On Monday, Sept. 21, the sophomore class had the opportunity to experience a webinar with three former fellows from the UConn Law School Asylum and Human Rights Clinic.
KO welcomed third year law students Paola Leiva, Guneet Josen, and Tennyson Benedict to engage in a question and answer session with the students attending the event. Sophomores also heard from the former fellows about some of the different cases that they have worked on last year when they participated in the clinic. The event was organized by KO’s English and history Department Chairs, Catherine Schieffelin and David Baker, but eight students helped to plan, introduce fellows, and moderate the discussion.
This past summer, incoming sophomores read “The Displaced,” a book by 17 different writers on their experiences as refugees, for their upcoming modern world history class. Students also read “Exit West” by Mohsin Hamid, which highlights the refugee and immigration experience, for their English class.
After completing their summer reading assignments at the start of the year, this webinar served as an opportunity for them to ask questions and learn more about the immigration and asylum process.
Sophomore Luke Roen, one of the two moderators of the webinar, said that he thought the event was invaluable to furthering everyone’s knowledge about immigration and refugee experiences.
“One of the biggest takeaways for me was seeing how the books we read this summer, ‘Exit West’ and ‘The Displaced,’ taught us about real-world issues going on now that I wasn’t knowledgeable about,” Luke said. “It was important to have this event because it informed many people about a topic that isn’t talked about often and to learn about a struggle that many of us have not experienced.”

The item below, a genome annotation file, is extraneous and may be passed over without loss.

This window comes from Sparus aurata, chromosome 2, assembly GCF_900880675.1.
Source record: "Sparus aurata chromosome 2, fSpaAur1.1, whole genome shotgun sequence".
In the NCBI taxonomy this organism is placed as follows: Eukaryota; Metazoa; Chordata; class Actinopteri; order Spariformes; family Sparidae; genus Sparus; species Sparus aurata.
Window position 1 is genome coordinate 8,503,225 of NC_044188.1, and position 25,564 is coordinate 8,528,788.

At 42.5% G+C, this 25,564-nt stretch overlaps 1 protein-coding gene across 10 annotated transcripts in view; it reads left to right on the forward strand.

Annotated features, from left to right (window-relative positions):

With the webinar being student-led, sophomores came up with different questions they wanted to ask in their English and history classes, and two Wyvern representatives, Luke and fellow sophomore Alyssa Temkin spoke to these law students and asked their questions. Aside from the more structured Q&A that took place for most of the webinar, there was also a period at the end where students could type more questions in the online chatbox for the moderators to ask.
Sophomore Lena Nowaczek also shared a role in the webinar, introducing two of the fellows. She said she is very grateful for the experience and shared why she believes the webinar was beneficial to her understanding of this topic. “Refugees and asylum seekers constantly deal with safety problems,” Lena said. “It is important to realize how the current international law works and understand that these people need our help, not social stigma. I believe that stories that we have heard from the fellows help everyone become more empathetic for them and their situation.”
Overall, the sophomore class can agree that it was a unique and educational experience.